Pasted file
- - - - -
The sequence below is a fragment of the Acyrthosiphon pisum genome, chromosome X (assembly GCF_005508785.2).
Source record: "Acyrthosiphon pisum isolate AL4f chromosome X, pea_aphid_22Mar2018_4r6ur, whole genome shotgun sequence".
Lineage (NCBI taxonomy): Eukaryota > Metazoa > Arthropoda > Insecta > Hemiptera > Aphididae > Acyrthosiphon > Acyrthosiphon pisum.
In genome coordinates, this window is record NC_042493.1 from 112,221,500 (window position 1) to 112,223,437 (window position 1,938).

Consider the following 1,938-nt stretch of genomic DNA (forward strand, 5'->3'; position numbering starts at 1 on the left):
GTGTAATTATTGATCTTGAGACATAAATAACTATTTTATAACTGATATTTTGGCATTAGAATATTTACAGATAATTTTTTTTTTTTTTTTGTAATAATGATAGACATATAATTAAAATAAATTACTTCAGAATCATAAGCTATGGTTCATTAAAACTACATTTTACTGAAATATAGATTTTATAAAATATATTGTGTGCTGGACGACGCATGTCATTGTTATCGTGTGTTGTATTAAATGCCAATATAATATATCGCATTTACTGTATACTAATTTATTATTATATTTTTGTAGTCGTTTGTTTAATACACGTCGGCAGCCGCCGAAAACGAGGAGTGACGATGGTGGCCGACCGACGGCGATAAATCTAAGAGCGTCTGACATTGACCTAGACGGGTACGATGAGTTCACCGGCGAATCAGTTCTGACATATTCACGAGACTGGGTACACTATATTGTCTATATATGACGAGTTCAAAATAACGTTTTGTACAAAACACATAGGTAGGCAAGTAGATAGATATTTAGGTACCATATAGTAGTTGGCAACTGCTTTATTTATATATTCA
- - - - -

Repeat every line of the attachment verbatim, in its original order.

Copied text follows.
The sequence below is a fragment of the Acyrthosiphon pisum genome, chromosome X (assembly GCF_005508785.2).
Source record: "Acyrthosiphon pisum isolate AL4f chromosome X, pea_aphid_22Mar2018_4r6ur, whole genome shotgun sequence".
Lineage (NCBI taxonomy): Eukaryota > Metazoa > Arthropoda > Insecta > Hemiptera > Aphididae > Acyrthosiphon > Acyrthosiphon pisum.
In genome coordinates, this window is record NC_042493.1 from 112,221,500 (window position 1) to 112,223,437 (window position 1,938).

Consider the following 1,938-nt stretch of genomic DNA (forward strand, 5'->3'; position numbering starts at 1 on the left):
GTGTAATTATTGATCTTGAGACATAAATAACTATTTTATAACTGATATTTTGGCATTAGAATATTTACAGATAATTTTTTTTTTTTTTTTGTAATAATGATAGACATATAATTAAAATAAATTACTTCAGAATCATAAGCTATGGTTCATTAAAACTACATTTTACTGAAATATAGATTTTATAAAATATATTGTGTGCTGGACGACGCATGTCATTGTTATCGTGTGTTGTATTAAATGCCAATATAATATATCGCATTTACTGTATACTAATTTATTATTATATTTTTGTAGTCGTTTGTTTAATACACGTCGGCAGCCGCCGAAAACGAGGAGTGACGATGGTGGCCGACCGACGGCGATAAATCTAAGAGCGTCTGACATTGACCTAGACGGGTACGATGAGTTCACCGGCGAATCAGTTCTGACATATTCACGAGACTGGGTACACTATATTGTCTATATATGACGAGTTCAAAATAACGTTTTGTACAAAACACATAGGTAGGCAAGTAGATAGATATTTAGGTACCATATAGTAGTTGGCAACTGCTTTATTTATATATTCA